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7th U.S. Circuit Court of Appealsdetermined that a previous job action, while outside the limitations period, was evidence of pretext for sex discrimination.
From May 2001 until her resignation in October 2005, Barbara Fischer was an employee at Avanade Inc. Over the course of her employment, Fischer was passed over for a promotion to a director position on more than one occasion.
In October 2003, Fischer and Joe Sieverding, a male employee, applied for a director position. Both employees satisfied the minimum requirements to fill the position, which included a university degree and at least 10 years of customer service experience. However, Avanade’s general manager decided not to promote either employee and, instead, to have Fischer and Sieverding share the position’s responsibilities.
The director position reopened in May 2004, and once again Fischer and another male employee, Robert Lewis, expressed interest in the position. Although Lewis’ qualifications would not have met the minimum requirements for the position the first time it was open in October 2003, he nonetheless was promoted to the position. Concurrently, a similar position of “acting director” in another region became open. Without giving Fischer the opportunity to apply for this position, the general manager offered the position to Sieverding. Finally, in October 2005, Sieverding was promoted to “permanent director,” without even applying for the job.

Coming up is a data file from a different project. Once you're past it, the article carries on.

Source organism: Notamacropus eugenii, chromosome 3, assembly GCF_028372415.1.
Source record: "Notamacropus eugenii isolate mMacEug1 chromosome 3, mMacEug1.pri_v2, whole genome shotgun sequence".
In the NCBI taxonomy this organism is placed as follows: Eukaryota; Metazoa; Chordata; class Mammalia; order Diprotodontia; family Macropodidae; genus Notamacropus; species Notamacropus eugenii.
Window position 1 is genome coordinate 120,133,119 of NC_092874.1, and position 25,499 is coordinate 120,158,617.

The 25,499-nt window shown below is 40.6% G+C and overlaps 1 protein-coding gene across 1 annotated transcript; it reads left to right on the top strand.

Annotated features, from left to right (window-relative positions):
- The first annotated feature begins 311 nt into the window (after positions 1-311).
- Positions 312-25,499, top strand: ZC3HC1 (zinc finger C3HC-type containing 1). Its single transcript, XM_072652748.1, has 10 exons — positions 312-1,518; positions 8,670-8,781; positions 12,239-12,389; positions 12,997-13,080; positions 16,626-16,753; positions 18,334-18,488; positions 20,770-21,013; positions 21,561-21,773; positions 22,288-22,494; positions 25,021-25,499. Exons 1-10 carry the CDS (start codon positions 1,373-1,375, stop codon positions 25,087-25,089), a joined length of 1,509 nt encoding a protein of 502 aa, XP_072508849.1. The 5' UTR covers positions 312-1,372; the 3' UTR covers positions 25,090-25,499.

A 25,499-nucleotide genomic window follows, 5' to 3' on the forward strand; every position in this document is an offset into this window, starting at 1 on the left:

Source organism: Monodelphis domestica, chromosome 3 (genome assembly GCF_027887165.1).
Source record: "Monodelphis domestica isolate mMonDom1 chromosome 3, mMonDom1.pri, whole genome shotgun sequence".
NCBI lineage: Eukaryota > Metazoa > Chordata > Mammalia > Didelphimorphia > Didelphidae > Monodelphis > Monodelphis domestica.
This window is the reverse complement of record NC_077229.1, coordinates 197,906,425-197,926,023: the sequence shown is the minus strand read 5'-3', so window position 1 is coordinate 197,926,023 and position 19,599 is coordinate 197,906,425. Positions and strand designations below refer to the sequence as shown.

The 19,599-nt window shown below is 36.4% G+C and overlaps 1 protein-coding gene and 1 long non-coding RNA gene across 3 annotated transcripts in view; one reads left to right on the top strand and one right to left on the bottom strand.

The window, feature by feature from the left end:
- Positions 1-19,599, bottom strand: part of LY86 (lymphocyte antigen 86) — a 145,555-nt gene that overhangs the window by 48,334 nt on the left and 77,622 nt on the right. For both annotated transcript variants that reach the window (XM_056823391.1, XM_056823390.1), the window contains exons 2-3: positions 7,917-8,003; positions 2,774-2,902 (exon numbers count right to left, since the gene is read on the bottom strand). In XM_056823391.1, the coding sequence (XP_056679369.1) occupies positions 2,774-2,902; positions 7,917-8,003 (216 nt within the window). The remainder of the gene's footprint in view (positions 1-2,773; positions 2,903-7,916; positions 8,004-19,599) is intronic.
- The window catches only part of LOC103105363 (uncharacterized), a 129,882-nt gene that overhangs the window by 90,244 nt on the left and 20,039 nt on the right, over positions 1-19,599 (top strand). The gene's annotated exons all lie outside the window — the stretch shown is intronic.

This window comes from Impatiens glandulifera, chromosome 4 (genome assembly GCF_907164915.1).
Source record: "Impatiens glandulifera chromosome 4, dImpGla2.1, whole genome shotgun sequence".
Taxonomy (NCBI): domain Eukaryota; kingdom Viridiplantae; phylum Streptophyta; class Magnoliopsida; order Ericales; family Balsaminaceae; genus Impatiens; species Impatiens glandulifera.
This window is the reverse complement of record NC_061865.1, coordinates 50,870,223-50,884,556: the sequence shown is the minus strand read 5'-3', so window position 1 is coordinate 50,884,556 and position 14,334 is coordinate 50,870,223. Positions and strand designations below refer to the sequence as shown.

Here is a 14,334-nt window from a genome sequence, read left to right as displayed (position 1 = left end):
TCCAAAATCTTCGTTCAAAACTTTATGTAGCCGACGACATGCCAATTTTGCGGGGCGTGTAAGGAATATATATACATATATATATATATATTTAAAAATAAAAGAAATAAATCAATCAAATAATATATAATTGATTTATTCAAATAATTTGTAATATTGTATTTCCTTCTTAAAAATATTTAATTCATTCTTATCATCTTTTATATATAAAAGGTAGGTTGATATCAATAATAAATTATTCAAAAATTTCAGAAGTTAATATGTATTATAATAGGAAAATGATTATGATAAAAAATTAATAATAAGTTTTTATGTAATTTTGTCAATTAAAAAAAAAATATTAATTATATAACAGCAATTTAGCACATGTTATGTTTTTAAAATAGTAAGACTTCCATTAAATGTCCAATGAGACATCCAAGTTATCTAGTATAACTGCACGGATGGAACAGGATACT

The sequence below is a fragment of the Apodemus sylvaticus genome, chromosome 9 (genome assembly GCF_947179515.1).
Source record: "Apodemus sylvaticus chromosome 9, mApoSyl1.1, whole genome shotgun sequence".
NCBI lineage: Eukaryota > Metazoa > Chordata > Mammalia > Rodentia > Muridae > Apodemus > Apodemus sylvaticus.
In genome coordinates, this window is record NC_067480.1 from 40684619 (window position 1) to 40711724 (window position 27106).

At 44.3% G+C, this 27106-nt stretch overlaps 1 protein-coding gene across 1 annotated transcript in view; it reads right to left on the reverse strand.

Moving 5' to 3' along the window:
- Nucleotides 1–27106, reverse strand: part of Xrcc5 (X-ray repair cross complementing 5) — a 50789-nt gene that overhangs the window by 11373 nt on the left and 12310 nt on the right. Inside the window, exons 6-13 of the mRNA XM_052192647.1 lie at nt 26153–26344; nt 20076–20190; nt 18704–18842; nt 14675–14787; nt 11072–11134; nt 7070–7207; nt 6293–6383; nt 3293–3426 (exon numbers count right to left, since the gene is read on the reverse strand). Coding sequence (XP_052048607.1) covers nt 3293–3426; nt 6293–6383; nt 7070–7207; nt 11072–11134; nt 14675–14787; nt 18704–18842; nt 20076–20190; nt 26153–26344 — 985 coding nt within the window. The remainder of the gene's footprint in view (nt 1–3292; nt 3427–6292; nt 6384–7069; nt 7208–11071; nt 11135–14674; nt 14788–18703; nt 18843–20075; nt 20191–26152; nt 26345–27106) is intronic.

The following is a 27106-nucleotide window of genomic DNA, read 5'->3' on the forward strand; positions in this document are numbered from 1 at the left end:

In 2005, Fischer filed suit against Avanade in district court under Title VII of the Civil Rights Act, alleging sex discrimination based on failure to promote.
The district court held, and the appeals court later agreed, that Title VII’s 300-day limitation period for filing a charge with the Equal Employment Opportunity Commission barred Fischer from holding Avanade liable for any discrete discriminatory acts occurring before Sept. 24, 2004. Thus, any claims based on Avanade’s failure to promote her in 2003 and 2004 were untimely.
However, the district court and subsequently the 7th Circuit also held that such time-barred incidents could be considered as evidence in support of Fischer’s timely claim regarding the October 2005 occurrence.
Fischer established a
prima facie case of sex discrimination, which shifted the burden to Avanade to state a legitimate, nondiscriminatory reason for the decision not to promote Fischer. Avanade asserted that Sieverding was more qualified for the permanent director position because he already served as acting director and had performed well and enthusiastically in that role.
But the 7th Circuit concluded that the previous promotion decisions were sufficiently intertwined with the promotion at issue and raised a question of fact as to whether Avanade’s reason for failing to promote Fischer was pretextual.
Fischer v. Avanade Inc., 7th Cir., No. 07-1800 (March 14, 2008).
Professional Pointer: This case demonstrates that a statute of limitations does not necessarily erase the risk associated with employment decisions. It also demonstrates that any significant decision should be well-documented with regard to all legitimate, nondiscriminatory reasons. Courts and juries expect employers to have clear and concrete reasons in writing to justify employment decisions.
Chris Arbery and Marcia Alembik are attorneys on the Labor & Employment Team at
Hunton & Williams LLP.
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